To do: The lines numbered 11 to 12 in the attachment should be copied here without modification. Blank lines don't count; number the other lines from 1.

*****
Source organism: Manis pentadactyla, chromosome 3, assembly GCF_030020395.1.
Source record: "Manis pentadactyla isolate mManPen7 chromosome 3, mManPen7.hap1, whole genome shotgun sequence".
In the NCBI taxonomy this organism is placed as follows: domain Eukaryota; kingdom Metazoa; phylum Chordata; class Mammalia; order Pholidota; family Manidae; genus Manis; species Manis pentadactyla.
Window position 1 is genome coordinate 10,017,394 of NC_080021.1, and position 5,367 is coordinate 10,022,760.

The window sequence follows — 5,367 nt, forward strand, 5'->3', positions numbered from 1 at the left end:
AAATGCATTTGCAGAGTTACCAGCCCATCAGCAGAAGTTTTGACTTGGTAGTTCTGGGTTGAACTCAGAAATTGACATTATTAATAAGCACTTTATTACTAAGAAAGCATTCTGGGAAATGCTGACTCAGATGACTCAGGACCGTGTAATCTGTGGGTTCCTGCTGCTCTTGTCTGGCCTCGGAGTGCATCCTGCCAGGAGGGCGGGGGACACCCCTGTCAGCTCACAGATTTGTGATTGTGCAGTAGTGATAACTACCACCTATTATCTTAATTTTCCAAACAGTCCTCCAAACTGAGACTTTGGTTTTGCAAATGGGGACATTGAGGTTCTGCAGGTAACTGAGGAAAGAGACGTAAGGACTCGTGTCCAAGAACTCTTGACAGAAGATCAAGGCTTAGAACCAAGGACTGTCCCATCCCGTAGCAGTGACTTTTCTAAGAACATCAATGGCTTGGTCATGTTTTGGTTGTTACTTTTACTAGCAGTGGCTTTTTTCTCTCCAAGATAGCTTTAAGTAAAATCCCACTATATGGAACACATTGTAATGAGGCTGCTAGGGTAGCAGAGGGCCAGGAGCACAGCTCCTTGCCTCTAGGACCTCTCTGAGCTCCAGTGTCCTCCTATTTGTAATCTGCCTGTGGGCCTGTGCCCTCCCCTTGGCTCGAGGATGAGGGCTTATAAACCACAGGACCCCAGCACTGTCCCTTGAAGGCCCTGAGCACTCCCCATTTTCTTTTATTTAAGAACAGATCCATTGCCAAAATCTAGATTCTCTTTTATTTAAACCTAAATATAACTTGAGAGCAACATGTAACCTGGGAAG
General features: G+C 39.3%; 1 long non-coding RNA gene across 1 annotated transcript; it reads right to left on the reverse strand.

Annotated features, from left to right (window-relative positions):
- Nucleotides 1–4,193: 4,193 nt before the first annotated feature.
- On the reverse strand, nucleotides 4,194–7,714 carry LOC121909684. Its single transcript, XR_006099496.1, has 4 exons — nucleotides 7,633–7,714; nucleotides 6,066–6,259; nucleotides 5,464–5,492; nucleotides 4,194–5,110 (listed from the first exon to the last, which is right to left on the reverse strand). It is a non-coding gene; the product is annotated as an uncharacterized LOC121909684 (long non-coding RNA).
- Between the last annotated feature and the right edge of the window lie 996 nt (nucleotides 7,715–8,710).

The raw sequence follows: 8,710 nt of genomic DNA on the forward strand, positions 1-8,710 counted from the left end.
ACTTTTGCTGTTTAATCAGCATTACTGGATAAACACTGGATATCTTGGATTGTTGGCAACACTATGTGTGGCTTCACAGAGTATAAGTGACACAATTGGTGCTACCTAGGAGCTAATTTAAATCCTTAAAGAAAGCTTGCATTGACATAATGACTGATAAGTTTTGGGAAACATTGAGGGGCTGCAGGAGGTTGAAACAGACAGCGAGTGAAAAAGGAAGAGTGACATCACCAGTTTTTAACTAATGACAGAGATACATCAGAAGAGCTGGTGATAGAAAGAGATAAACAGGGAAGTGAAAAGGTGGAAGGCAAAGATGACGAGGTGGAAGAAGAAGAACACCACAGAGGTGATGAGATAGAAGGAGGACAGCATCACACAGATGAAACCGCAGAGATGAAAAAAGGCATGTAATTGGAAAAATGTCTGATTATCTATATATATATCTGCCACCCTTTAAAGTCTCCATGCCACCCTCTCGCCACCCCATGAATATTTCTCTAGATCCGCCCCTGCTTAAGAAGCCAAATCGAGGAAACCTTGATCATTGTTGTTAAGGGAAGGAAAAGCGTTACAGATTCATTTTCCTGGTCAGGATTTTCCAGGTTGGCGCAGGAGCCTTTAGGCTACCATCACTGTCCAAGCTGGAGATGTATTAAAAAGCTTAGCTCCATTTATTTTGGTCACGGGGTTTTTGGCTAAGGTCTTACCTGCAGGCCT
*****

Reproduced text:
- Between the last annotated feature and the right edge of the window lie 996 nt (nucleotides 7,715–8,710).

The raw sequence follows: 8,710 nt of genomic DNA on the forward strand, positions 1-8,710 counted from the left end.